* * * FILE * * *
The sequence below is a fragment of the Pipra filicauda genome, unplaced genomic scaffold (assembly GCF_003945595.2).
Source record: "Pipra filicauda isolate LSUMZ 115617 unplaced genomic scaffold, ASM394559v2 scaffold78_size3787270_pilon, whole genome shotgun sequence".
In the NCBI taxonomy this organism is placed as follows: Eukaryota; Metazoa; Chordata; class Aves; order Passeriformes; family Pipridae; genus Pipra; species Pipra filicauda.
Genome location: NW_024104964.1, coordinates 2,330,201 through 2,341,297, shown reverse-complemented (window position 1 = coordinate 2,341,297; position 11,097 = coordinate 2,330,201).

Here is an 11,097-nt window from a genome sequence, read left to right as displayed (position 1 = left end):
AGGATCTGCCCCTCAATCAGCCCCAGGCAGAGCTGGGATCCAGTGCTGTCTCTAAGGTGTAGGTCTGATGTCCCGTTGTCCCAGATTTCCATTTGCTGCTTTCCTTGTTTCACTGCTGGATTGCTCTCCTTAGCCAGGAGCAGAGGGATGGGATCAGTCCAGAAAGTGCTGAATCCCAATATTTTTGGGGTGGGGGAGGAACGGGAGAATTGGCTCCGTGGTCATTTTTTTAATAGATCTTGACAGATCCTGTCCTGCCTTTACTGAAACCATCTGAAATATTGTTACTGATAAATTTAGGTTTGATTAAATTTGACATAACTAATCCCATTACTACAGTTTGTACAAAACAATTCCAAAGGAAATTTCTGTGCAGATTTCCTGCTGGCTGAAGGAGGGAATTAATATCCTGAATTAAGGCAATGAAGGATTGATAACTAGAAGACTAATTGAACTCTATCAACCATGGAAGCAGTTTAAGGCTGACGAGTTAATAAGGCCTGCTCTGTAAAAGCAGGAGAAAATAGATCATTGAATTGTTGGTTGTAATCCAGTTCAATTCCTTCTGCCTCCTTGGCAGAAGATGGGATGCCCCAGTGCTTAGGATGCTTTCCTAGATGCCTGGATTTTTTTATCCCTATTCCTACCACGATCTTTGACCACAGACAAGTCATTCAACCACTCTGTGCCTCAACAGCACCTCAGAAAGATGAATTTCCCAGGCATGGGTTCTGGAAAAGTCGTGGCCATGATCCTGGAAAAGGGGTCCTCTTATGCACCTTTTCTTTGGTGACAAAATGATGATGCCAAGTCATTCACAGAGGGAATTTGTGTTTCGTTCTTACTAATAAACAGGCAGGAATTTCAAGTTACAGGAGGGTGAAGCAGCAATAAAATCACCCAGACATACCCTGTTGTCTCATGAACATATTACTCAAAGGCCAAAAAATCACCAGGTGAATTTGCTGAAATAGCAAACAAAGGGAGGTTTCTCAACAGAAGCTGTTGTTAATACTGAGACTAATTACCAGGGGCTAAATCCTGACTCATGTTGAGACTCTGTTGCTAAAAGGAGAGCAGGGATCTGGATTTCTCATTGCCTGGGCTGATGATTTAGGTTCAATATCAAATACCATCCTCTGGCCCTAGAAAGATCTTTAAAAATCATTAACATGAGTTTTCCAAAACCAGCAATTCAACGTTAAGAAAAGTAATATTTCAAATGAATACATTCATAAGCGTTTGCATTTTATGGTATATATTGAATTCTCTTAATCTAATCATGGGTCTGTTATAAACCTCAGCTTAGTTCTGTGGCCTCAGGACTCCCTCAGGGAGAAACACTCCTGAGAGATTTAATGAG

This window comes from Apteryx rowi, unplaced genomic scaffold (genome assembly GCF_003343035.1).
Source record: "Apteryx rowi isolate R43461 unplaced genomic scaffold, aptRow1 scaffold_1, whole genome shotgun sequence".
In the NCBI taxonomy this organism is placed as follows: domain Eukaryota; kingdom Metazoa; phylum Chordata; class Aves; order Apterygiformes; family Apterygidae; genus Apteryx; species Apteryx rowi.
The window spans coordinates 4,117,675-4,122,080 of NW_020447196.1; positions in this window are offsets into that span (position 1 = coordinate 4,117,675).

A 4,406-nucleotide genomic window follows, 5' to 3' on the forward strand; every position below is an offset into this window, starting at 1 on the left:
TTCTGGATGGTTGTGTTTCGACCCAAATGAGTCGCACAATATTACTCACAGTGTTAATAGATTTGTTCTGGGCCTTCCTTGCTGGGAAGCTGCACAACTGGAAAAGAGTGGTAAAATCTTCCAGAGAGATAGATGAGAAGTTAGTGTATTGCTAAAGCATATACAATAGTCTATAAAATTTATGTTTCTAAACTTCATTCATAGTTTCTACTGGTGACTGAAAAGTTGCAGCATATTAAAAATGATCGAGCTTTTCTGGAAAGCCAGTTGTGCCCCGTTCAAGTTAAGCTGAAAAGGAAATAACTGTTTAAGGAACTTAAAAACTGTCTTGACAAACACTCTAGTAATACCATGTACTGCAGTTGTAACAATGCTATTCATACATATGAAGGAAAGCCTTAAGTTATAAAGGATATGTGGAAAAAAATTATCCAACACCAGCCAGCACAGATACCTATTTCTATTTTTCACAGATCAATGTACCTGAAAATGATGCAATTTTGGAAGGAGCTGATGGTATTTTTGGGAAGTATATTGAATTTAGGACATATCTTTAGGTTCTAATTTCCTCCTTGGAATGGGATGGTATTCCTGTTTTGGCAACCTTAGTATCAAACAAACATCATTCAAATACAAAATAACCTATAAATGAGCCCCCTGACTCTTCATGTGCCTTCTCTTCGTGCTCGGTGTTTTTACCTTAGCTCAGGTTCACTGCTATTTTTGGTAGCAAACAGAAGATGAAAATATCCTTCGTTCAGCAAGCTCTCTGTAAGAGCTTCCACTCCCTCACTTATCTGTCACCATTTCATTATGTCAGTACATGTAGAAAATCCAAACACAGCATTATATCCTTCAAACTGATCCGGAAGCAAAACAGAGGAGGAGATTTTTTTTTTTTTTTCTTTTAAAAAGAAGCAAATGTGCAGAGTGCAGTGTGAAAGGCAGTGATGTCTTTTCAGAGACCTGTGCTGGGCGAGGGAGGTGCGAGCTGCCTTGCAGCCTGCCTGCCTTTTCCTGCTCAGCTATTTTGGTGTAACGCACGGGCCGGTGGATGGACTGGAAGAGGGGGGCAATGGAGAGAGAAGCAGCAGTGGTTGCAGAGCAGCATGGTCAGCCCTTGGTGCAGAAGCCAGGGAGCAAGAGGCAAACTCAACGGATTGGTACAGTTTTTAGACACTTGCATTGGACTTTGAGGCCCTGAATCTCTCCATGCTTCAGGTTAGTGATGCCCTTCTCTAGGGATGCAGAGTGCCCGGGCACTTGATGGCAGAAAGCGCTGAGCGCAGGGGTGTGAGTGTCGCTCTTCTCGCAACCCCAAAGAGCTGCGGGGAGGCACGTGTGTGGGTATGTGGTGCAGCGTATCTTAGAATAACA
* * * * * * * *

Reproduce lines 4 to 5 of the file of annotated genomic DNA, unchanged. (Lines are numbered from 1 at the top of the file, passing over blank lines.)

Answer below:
Genome location: NW_024104964.1, coordinates 2,330,201 through 2,341,297, shown reverse-complemented (window position 1 = coordinate 2,341,297; position 11,097 = coordinate 2,330,201).

Here is an 11,097-nt window from a genome sequence, read left to right as displayed (position 1 = left end):